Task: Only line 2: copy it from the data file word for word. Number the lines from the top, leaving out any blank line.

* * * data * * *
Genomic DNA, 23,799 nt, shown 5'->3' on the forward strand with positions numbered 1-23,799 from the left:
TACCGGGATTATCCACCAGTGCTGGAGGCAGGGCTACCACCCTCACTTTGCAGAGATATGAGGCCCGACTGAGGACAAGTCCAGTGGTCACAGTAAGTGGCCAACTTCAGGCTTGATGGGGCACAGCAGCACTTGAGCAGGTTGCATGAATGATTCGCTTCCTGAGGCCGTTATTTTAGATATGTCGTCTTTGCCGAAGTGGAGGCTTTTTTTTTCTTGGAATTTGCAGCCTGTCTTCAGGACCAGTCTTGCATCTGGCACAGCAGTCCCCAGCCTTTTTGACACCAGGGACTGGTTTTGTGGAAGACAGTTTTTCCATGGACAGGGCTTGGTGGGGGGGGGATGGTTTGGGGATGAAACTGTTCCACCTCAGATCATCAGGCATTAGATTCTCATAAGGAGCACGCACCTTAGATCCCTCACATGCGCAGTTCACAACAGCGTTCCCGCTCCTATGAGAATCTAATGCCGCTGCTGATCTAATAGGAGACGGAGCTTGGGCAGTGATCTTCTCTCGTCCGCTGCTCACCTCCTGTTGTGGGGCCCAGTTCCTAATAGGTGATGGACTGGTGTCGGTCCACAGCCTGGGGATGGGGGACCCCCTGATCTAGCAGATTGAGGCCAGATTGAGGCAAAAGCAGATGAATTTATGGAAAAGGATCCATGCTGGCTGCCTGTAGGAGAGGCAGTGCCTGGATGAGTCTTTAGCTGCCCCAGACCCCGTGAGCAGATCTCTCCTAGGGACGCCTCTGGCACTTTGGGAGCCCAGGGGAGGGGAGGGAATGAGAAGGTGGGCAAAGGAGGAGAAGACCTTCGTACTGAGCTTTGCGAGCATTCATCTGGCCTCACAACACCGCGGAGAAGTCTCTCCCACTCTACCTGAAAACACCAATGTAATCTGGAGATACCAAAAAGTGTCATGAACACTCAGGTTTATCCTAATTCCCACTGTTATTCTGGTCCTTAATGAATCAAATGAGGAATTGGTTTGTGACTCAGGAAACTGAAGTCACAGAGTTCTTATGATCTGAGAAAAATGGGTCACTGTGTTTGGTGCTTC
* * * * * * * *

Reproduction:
TACCGGGATTATCCACCAGTGCTGGAGGCAGGGCTACCACCCTCACTTTGCAGAGATATGAGGCCCGACTGAGGACAAGTCCAGTGGTCACAGTAAGTGGCCAACTTCAGGCTTGATGGGGCACAGCAGCACTTGAGCAGGTTGCATGAATGATTCGCTTCCTGAGGCCGTTATTTTAGATATGTCGTCTTTGCCGAAGTGGAGGCTTTTTTTTTCTTGGAATTTGCAGCCTGTCTTCAGGACCAGTCTTGCATCTGGCACAGCAGTCCCCAGCCTTTTTGACACCAGGGACTGGTTTTGTGGAAGACAGTTTTTCCATGGACAGGGCTTGGTGGGGGGGGGATGGTTTGGGGATGAAACTGTTCCACCTCAGATCATCAGGCATTAGATTCTCATAAGGAGCACGCACCTTAGATCCCTCACATGCGCAGTTCACAACAGCGTTCCCGCTCCTATGAGAATCTAATGCCGCTGCTGATCTAATAGGAGACGGAGCTTGGGCAGTGATCTTCTCTCGTCCGCTGCTCACCTCCTGTTGTGGGGCCCAGTTCCTAATAGGTGATGGACTGGTGTCGGTCCACAGCCTGGGGATGGGGGACCCCCTGATCTAGCAGATTGAGGCCAGATTGAGGCAAAAGCAGATGAATTTATGGAAAAGGATCCATGCTGGCTGCCTGTAGGAGAGGCAGTGCCTGGATGAGTCTTTAGCTGCCCCAGACCCCGTGAGCAGATCTCTCCTAGGGACGCCTCTGGCACTTTGGGAGCCCAGGGGAGGGGAGGGAATGAGAAGGTGGGCAAAGGAGGAGAAGACCTTCGTACTGAGCTTTGCGAGCATTCATCTGGCCTCACAACACCGCGGAGAAGTCTCTCCCACTCTACCTGAAAACACCAATGTAATCTGGAGATACCAAAAAGTGTCATGAACACTCAGGTTTATCCTAATTCCCACTGTTATTCTGGTCCTTAATGAATCAAATGAGGAATTGGTTTGTGACTCAGGAAACTGAAGTCACAGAGTTCTTATGATCTGAGAAAAATGGGTCACTGTGTTTGGTGCTTC